Saturday, October 30, 2010

Garbage Collection

The .NET Framework's garbage collector manages release of memory for your application. Each time you create a new object, the common language runtime allocates memory for the object from the managed heap. If there is no memory for new object garbage collector run automatically in order to free some memory. You can do it forcefully by calling System.GC.Collect() method.

When the garbage collector performs a collection, it checks for objects in the managed heap that are no longer being used by the application and performs the necessary operations to reclaim their memory.

If we manage memory ourselves we face mostly two issue:
1) Memory Leak :- If you allocate some memory and forget to release it , it is memory leak.

2) Dangling Pointer :- If you assign a memory location to two pointers and free to one, than second pointer is said dangling pointer since it is pointing to memory that is already released.

Which object is eligible for Garbage Collection:

void main()
int iTotal = 0;

void Sum()

CSum objCSum = new CSum();

int iTotal = C.FirstNumber + C.SecondNumber;

Console.WriteLine(“Total is “ + iTotal);

When control comes to line “int iTotal = 0; than there is no way to access object objCSum created in Sum function. So this object is eligible for Garbage Collection, You can say if an object goes out of scope than this object is eligible for garbage collection.

How Garbage Collector Works :- When we run a program a bunch of memory allocated to that program. All memory required for objects of this program allocated from this bunch.This bunch of memory divided in three parts which are called Generation0, Generation1 and Generation2. respectively.
Generation0 has smaller size, Generation1 has medium size and Generation2 has large size.

When we create a object using new it searches space in first part if it is find allocated else garbage collector to run for generation0 to get the space for new object.If it is an heavy object means need more bytes than generation 0 has than it takes the memory in generation1.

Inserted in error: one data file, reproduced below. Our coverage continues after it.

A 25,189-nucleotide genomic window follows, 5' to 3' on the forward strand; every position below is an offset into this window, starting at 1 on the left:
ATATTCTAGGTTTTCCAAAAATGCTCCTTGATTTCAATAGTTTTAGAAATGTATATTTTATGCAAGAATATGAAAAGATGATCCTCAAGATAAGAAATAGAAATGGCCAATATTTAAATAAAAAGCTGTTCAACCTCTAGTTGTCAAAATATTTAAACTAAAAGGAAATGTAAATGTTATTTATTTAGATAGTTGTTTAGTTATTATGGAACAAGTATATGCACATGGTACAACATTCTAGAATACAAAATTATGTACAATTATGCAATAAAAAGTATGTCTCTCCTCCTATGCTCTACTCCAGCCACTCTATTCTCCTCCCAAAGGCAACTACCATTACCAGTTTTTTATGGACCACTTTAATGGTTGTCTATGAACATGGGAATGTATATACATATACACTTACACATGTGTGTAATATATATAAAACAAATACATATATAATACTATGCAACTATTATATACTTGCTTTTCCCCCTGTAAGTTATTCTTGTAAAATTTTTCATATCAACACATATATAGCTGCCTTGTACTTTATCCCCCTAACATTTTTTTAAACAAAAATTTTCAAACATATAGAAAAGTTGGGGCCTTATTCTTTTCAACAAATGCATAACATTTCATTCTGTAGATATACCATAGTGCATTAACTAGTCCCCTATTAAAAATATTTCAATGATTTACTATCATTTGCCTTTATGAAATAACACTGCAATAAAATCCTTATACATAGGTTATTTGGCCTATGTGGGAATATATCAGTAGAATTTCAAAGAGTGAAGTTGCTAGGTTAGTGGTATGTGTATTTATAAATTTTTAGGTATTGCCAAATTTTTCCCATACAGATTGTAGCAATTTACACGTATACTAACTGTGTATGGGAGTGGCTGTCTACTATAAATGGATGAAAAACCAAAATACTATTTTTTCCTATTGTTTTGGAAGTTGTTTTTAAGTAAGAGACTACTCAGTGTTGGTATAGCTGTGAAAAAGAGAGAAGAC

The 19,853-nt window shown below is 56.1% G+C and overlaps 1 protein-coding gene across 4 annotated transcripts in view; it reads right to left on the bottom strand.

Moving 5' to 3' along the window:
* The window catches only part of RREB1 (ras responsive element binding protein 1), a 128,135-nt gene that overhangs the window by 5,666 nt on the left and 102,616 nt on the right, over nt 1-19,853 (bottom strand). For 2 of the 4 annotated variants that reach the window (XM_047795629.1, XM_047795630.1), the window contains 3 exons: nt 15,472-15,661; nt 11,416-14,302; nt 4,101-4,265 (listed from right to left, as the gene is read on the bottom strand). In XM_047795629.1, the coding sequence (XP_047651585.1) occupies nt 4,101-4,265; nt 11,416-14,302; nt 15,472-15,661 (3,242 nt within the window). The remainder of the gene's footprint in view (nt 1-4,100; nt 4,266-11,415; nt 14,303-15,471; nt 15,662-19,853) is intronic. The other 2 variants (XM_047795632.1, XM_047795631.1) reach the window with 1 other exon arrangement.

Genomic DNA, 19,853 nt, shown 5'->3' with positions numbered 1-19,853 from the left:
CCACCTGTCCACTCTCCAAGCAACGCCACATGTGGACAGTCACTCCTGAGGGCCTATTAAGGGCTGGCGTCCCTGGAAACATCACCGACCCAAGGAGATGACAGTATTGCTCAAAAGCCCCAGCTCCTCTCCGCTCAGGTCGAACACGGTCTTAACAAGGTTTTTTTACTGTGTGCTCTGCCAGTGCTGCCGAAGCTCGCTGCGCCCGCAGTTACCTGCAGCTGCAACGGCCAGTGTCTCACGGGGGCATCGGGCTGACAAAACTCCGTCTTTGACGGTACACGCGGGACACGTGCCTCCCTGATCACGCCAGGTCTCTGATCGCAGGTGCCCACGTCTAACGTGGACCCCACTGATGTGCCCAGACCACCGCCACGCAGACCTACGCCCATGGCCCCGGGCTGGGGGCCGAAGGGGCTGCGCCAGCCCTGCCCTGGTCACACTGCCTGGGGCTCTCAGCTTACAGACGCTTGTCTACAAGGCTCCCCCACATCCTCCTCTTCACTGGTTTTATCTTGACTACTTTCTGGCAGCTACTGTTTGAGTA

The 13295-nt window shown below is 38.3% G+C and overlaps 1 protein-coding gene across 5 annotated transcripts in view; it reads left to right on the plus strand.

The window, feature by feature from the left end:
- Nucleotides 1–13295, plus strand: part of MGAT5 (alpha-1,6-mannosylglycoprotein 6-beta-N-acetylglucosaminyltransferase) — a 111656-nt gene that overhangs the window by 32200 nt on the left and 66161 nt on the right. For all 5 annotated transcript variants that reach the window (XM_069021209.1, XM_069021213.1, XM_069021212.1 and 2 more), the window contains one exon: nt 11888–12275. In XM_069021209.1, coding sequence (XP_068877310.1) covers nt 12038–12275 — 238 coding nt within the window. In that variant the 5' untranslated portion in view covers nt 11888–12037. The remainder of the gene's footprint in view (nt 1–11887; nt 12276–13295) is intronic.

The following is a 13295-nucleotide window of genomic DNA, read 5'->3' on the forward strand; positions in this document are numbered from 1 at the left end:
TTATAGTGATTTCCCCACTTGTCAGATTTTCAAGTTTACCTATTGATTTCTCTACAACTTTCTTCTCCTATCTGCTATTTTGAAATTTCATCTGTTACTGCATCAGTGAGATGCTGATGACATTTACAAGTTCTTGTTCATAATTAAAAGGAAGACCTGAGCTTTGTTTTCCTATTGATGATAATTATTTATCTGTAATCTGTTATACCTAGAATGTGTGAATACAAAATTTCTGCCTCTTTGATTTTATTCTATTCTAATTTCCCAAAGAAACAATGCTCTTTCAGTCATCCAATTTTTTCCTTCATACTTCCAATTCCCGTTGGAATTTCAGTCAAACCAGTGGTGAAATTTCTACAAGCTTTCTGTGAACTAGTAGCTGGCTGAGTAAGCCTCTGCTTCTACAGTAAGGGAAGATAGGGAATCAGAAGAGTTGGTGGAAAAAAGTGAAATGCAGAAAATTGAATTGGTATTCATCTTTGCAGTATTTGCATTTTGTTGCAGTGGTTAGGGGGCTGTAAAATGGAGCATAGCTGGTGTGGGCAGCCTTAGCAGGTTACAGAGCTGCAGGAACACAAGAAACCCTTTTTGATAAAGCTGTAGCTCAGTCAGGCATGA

Garbage collection is a two step process.
1) Mark :- In first step Garbage collection mark the object which are eligilble for Garbage collection.
2) Compact :- In second step garbage collection run and free the memory occupied by marked object.

If garbage collector free the object from middle than there will be blank memory in the middle. But memory should be compact all freed space should be in last. Garbage collector do one task here shift all remaining object to generation1. And now generation 0 is again empty for new object.

If all generations are filled than MemoryOutofRange exception will be thrown..

Grabage Collector class and methods:- System.GC class represent the Garbage Collector.

Collect(..) :- This method is used to force Garbage Colelcttion for all generation or for a specific.

public static void Colelct()
public static void Colelct(int iGeneration);

GetTotalMemory(boolean IsWait) :- Returns the total number of bytes allocated in managed heap. If IsWait is true it waits for garbage collector to finish.

KeepAlive(object obj):- Extend the life time of an object passed to it as a parameter.

SuppressFinalize:- Suppress the finalize method if there is no need of it.

GetGeneraion(object obj):- Returns the current generation of an object.

ReRegisterRorFinalize :- Reregister an object for finalization. Means make it eligible for finalization.

WaitForPendingFinalizers() :- This method block the current thread till the execuation of all the pending finalizers over.